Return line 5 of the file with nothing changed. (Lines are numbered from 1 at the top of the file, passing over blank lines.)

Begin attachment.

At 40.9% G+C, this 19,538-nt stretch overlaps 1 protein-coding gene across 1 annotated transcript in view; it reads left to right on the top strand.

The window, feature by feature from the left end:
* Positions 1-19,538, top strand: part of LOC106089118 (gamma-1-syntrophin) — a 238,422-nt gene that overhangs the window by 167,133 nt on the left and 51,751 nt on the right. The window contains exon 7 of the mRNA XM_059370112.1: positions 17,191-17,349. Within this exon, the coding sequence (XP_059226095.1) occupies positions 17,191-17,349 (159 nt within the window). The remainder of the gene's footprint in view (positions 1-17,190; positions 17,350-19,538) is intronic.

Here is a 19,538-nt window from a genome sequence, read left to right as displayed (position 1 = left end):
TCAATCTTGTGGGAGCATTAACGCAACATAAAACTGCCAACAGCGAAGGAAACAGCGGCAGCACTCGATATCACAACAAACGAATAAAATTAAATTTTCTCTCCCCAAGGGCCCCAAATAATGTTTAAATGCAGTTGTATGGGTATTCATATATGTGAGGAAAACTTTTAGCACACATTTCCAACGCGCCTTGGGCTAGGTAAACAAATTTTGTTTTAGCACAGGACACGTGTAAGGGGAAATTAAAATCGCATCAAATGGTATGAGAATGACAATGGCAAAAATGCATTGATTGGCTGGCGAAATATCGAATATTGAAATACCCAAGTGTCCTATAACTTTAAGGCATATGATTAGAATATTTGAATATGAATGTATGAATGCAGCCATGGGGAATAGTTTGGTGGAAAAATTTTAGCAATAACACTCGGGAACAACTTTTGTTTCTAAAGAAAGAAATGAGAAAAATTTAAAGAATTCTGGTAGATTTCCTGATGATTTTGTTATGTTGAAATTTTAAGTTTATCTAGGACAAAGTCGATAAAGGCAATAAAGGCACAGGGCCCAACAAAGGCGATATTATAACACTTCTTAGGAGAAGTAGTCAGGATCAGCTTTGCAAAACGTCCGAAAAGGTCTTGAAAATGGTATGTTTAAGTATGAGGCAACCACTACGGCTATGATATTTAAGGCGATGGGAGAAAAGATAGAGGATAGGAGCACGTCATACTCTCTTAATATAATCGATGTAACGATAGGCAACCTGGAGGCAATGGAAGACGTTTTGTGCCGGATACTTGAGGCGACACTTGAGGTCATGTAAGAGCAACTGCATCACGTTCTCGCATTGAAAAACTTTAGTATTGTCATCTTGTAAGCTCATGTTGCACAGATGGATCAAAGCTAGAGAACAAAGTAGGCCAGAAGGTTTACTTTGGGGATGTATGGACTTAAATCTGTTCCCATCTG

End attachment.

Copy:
TCAATCTTGTGGGAGCATTAACGCAACATAAAACTGCCAACAGCGAAGGAAACAGCGGCAGCACTCGATATCACAACAAACGAATAAAATTAAATTTTCTCTCCCCAAGGGCCCCAAATAATGTTTAAATGCAGTTGTATGGGTATTCATATATGTGAGGAAAACTTTTAGCACACATTTCCAACGCGCCTTGGGCTAGGTAAACAAATTTTGTTTTAGCACAGGACACGTGTAAGGGGAAATTAAAATCGCATCAAATGGTATGAGAATGACAATGGCAAAAATGCATTGATTGGCTGGCGAAATATCGAATATTGAAATACCCAAGTGTCCTATAACTTTAAGGCATATGATTAGAATATTTGAATATGAATGTATGAATGCAGCCATGGGGAATAGTTTGGTGGAAAAATTTTAGCAATAACACTCGGGAACAACTTTTGTTTCTAAAGAAAGAAATGAGAAAAATTTAAAGAATTCTGGTAGATTTCCTGATGATTTTGTTATGTTGAAATTTTAAGTTTATCTAGGACAAAGTCGATAAAGGCAATAAAGGCACAGGGCCCAACAAAGGCGATATTATAACACTTCTTAGGAGAAGTAGTCAGGATCAGCTTTGCAAAACGTCCGAAAAGGTCTTGAAAATGGTATGTTTAAGTATGAGGCAACCACTACGGCTATGATATTTAAGGCGATGGGAGAAAAGATAGAGGATAGGAGCACGTCATACTCTCTTAATATAATCGATGTAACGATAGGCAACCTGGAGGCAATGGAAGACGTTTTGTGCCGGATACTTGAGGCGACACTTGAGGTCATGTAAGAGCAACTGCATCACGTTCTCGCATTGAAAAACTTTAGTATTGTCATCTTGTAAGCTCATGTTGCACAGATGGATCAAAGCTAGAGAACAAAGTAGGCCAGAAGGTTTACTTTGGGGATGTATGGACTTAAATCTGTTCCCATCTG